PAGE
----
“This short film tells the story of Vaysha, a young girl born with one green eye and one brown eye. But colour isn’t the only thing that’s different about Vaysha’s gaze. While her left eye sees only the past; her right sees only the future. Like a terrible curse, Vaysha’s split vision prevents her from inhabiting the present. Blinded by what was and tormented by what will be, she remains trapped between two irreconcilable temporalities. “Blind Vaysha,” they called her.
In this metaphoric tale of timeless wisdom and beauty based on the eponymous short story by Georgi Gospodinov, filmmaker Theodore Ushev reminds us of the importance of keeping our sights on the present moment.” – NFB | National Film Board of Canada
I just love the look of this film, traditional lino-cut style. It’s so beautiful! Read more about it on Cartoon Brew’s “Director Theodore Ushev on Bringing ‘Blind Vaysha’ to Life in Four Dimensions”!
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Cortometraje de animación / animated short film
Dirección / Direction: Santiago ‘Bou’ Grasso
Idea: Patricio Plaza
Animación / Animation: Santiago ‘Bou’ Grasso / Patricio Plaza
Diseño de títulos / Titles design: Natalia Acosta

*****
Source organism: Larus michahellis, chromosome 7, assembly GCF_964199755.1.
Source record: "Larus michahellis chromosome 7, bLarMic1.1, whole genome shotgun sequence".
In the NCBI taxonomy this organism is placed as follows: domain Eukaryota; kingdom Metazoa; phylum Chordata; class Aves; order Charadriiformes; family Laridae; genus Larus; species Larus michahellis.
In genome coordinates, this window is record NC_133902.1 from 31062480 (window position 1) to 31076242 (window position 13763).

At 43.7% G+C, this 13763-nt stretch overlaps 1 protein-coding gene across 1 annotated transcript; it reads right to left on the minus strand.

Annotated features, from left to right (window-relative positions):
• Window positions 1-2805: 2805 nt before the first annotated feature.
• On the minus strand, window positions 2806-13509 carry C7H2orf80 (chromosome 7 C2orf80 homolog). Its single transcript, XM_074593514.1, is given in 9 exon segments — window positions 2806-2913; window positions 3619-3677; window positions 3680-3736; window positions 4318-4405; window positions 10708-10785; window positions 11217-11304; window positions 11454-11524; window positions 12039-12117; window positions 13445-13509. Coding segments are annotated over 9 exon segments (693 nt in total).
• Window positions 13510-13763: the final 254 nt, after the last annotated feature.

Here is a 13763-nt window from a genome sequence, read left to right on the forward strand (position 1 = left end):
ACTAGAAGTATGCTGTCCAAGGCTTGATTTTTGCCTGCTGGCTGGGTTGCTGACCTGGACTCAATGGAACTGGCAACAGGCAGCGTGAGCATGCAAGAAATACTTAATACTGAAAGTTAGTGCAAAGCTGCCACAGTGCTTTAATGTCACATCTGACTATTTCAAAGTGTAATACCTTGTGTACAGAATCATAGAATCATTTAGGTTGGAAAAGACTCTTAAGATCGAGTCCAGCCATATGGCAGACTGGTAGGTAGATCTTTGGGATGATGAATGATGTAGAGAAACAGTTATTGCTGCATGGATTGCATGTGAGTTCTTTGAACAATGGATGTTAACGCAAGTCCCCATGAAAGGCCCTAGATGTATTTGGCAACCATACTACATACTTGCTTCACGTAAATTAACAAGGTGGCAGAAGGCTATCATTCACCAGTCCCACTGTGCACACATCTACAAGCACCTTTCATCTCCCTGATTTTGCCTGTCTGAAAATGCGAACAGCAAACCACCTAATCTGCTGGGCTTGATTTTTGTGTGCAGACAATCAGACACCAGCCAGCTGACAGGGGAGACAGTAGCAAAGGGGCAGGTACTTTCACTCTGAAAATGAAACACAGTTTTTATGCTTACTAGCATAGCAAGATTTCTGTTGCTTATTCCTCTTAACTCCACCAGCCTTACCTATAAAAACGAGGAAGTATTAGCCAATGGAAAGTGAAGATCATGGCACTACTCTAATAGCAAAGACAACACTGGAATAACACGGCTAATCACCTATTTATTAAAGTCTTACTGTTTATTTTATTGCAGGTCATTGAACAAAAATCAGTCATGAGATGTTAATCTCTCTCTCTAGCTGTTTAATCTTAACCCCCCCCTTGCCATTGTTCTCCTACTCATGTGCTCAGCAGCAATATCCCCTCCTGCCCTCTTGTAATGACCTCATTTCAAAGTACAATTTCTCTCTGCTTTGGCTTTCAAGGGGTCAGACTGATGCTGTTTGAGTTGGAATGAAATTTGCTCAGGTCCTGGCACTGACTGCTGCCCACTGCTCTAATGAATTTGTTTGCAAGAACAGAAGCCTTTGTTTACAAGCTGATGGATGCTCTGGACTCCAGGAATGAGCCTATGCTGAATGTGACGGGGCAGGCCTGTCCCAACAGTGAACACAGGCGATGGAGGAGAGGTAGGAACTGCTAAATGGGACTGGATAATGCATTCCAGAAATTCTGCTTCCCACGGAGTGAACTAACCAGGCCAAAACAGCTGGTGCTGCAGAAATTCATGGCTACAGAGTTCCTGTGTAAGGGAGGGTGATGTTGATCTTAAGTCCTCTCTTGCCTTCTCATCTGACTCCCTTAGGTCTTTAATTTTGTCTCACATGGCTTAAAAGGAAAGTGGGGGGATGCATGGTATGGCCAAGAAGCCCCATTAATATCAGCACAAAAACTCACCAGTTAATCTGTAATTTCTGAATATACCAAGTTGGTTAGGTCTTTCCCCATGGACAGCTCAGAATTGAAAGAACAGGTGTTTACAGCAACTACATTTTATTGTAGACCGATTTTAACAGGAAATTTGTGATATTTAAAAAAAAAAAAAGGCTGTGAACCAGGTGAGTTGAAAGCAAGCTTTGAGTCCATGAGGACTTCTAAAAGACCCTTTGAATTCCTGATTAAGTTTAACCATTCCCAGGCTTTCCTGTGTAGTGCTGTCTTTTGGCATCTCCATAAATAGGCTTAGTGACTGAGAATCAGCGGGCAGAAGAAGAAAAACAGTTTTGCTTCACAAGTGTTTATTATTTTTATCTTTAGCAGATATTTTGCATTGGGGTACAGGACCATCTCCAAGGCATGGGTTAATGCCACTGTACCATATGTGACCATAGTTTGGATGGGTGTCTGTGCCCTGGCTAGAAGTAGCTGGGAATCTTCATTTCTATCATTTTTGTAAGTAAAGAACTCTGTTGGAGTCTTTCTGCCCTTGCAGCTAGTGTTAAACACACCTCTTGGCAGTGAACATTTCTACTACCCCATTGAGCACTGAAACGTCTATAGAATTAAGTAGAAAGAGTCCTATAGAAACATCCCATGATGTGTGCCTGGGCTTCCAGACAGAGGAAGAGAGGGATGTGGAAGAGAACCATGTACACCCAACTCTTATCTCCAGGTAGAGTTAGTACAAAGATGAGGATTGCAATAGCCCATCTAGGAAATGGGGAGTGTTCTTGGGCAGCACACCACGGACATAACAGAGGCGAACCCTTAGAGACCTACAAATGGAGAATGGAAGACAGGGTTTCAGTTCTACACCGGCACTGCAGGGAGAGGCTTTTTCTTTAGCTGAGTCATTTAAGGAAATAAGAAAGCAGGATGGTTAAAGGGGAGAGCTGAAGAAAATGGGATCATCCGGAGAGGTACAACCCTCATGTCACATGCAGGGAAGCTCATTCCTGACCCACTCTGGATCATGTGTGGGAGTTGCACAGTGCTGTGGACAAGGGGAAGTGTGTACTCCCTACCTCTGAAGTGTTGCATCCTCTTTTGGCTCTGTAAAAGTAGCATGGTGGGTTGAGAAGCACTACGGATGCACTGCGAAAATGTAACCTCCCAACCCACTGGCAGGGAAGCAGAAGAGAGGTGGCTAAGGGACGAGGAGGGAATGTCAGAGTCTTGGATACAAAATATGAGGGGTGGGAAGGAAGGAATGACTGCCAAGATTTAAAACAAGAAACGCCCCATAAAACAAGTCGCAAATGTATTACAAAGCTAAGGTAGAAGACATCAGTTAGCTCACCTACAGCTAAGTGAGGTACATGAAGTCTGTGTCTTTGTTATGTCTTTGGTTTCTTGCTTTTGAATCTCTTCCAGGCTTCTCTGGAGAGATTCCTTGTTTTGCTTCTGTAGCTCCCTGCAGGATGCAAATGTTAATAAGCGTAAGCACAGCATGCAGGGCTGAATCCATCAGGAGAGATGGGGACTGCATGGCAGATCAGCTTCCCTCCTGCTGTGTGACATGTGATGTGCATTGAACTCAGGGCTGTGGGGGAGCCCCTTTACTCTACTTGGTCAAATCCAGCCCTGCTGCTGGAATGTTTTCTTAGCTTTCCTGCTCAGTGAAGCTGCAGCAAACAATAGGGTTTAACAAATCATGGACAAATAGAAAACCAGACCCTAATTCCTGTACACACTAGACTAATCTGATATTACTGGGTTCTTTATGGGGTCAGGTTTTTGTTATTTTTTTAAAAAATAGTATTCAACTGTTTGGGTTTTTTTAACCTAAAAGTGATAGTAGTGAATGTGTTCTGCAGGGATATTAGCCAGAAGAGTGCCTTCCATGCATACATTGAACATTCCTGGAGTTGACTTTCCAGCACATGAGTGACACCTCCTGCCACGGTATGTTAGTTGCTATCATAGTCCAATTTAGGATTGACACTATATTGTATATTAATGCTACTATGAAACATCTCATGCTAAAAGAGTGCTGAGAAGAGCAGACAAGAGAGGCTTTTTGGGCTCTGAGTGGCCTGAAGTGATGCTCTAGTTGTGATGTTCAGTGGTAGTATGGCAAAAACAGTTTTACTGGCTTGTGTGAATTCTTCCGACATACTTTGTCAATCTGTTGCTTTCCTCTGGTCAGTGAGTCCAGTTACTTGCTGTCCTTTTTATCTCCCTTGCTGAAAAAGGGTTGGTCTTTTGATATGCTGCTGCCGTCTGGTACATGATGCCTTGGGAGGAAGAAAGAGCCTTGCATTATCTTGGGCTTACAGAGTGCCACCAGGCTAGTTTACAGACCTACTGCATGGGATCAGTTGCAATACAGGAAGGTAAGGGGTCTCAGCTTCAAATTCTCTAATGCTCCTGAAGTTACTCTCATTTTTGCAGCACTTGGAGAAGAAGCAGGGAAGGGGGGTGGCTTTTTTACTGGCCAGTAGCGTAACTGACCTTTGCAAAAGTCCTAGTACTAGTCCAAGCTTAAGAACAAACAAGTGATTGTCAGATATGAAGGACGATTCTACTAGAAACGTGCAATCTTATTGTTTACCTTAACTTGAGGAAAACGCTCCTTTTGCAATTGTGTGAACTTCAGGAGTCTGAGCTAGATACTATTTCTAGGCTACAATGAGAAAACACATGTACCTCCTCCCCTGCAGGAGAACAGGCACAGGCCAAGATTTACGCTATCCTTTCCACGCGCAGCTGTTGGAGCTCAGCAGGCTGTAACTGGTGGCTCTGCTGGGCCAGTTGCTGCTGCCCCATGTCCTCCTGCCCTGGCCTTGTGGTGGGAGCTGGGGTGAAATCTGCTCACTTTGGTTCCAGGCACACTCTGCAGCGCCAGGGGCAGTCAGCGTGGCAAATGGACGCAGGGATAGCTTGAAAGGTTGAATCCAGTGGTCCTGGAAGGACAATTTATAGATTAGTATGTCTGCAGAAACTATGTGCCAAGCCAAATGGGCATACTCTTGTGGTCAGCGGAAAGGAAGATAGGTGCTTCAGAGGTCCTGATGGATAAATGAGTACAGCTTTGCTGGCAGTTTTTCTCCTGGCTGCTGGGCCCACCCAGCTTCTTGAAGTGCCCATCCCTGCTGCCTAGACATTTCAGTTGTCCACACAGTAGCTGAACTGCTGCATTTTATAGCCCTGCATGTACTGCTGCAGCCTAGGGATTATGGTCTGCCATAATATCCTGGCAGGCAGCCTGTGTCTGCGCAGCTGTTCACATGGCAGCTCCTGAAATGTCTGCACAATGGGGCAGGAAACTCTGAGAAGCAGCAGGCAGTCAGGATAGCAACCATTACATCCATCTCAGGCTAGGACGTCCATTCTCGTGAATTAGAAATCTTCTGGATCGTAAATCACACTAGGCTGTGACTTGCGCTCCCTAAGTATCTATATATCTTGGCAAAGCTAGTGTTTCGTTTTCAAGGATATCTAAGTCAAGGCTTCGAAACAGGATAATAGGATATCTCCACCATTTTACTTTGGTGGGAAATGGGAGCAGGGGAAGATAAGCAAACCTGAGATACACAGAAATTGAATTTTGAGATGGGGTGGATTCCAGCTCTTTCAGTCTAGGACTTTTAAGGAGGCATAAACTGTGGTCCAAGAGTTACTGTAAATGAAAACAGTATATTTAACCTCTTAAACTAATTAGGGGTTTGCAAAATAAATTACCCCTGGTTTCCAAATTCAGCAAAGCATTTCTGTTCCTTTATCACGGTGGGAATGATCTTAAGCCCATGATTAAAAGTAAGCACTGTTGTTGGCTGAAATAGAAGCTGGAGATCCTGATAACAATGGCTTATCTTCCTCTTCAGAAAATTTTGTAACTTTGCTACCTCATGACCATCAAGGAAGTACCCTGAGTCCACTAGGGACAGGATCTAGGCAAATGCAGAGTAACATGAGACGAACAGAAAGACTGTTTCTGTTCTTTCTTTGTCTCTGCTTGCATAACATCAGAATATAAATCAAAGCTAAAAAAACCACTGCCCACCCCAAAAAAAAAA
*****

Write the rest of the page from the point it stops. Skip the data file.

Productora / Production company: Opusbou
“The story follows an “ordinary” man on his daily routine to work. Yet, there is an unexpected twist that brings a new dimension to the narrative weight and captivates the viewer. A table and chairs are completely made up of humans folded over each other while a street stoplight is made up of two individuals hanging from a post and flashing their red or green tshirts from under their coats. Each scene is mesmerizing and further complicates our ideas of productivity and service. Is it a message about how we use and abuse each other? Or a cautionary tale about how much we rely on technology and how we may be fated to live without it?” –
“…The film reminds us of how for we’ve come. And maybe even asks the question, “Where are we going?” How much more convenient can we make our lives? Think of all the effort put into creating and selling minor conveniences. Do we really need another way to slice a potato?
The film had me asking myself a rather big question—What is progress? Perhaps we need to enrich our lives with meaning rather than conveniences. A sentiment underscored by the character after the credit roll.” – ANDREW S ALLEN